The judokas at Nick Tritton’s gym are developing into solid practitioners of the sport tossing and turning their ways to multiple medals at international tournaments. (Courtesy Nick Tritton)
A team of tough and talented judokas from town took a trip to Providence, Rhode Island on the weekend, and tossed their way to almost a dozen medals in the sport that continues to gain popularity in Kahnawake.
Nick Tritton brought 11 kids that train at his Tritton Performance/Harley Muay Thai gym to the Ocean State International Judo Tournament Saturday, and the team came back with 11 medals, including four gold.
“We didn’t do anything special,” said Tritton. “We still have a lot to work on, and continue to build on, but one thing we did correctly was that we didn’t focus on “Jr. Judo,” meaning we weren’t just trying to overpower our opponents.”
Nine-year-old orange belt Jaida Norton won her fifth gold medal, and has been practicing the sport for four years.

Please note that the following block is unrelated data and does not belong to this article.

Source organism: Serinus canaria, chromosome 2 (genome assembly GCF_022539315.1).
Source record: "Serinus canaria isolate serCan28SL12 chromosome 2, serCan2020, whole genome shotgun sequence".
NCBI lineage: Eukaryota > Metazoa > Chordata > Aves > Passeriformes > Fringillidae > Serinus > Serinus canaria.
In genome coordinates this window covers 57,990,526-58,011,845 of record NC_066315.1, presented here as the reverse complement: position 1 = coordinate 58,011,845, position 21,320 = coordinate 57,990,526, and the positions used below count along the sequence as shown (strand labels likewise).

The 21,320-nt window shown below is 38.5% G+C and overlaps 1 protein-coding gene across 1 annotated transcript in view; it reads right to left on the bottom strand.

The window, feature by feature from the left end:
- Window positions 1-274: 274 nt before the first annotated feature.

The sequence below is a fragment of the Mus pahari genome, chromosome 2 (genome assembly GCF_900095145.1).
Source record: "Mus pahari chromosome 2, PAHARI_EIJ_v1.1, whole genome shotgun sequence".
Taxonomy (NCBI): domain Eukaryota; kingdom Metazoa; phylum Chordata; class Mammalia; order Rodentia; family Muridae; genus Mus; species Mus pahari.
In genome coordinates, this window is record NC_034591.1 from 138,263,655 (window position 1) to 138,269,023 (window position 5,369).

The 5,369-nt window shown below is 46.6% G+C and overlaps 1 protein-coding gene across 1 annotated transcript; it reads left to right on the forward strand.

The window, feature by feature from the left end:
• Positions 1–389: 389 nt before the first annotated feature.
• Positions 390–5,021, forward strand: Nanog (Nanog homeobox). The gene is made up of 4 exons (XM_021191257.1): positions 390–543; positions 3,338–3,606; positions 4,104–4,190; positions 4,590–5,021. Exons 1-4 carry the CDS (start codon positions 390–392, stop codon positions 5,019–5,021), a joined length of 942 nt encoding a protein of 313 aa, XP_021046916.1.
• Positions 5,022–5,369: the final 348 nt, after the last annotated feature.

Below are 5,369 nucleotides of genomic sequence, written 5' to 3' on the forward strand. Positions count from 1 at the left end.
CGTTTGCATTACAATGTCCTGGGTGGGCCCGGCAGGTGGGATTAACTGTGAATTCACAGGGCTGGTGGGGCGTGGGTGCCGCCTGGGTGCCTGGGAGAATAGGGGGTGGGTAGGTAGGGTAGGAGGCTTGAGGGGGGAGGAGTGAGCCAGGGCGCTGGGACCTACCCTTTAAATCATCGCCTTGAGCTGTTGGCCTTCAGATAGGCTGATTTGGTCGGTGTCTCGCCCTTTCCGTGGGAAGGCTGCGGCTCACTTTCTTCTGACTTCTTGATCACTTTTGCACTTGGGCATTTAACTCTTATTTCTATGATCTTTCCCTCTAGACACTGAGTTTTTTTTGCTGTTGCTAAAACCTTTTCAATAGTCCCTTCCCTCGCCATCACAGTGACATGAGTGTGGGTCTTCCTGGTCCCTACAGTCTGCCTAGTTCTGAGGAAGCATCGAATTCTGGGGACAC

“It’s fun,” said Norton, who will go for her green belt in November. “I like fighting and being aggressive sometimes.”
Norton’s favourite move is the osotogari.
“You hook the inside of the leg, while you’re holding and you trip them,” she said.
The Judo Quebec Hall of Fame just announced that Tritton will be inducted as an emeritus Hall of Famer in January.
His goal for his students in Providence was to focus on technique, gripping and movement.
“Which, in the long run, will produce a better athlete at the highest levels,” he said. “Wins will come naturally. They just have to trust the process and understand everyone develops at a different rate.”
In addition to Norton, Nick’s daughter Emma won a gold and silver medal, and Claire Diome, and his other daughter Taylor Tritton also won gold.
Nerves are a big obstacle to overcome for both the judoka and the parents.
“I get nervous for her,” said Jaida’s mother Jessie Diabo. “Before she’s going to compete, I feel like I’m going to throw up sometimes, and sometimes she feels like that too. Sometimes she actually does. Nerves are a real thing.”
Nick, however, is not as concerned with medals as he is with development.
“It’s a learning experience, and we learn a lot more from our losses than our wins,” he said.
Nick singled out bronze medallist Charley McComber as his performer of the tournament.
“Charley showed great composure and beat both girls (for the medal),” said Nick.
McComber likes the competition, and developing her judo skills in class.
“It’s fun and challenging,” she said.
The team will travel to Albany, New York October 7 for the next event.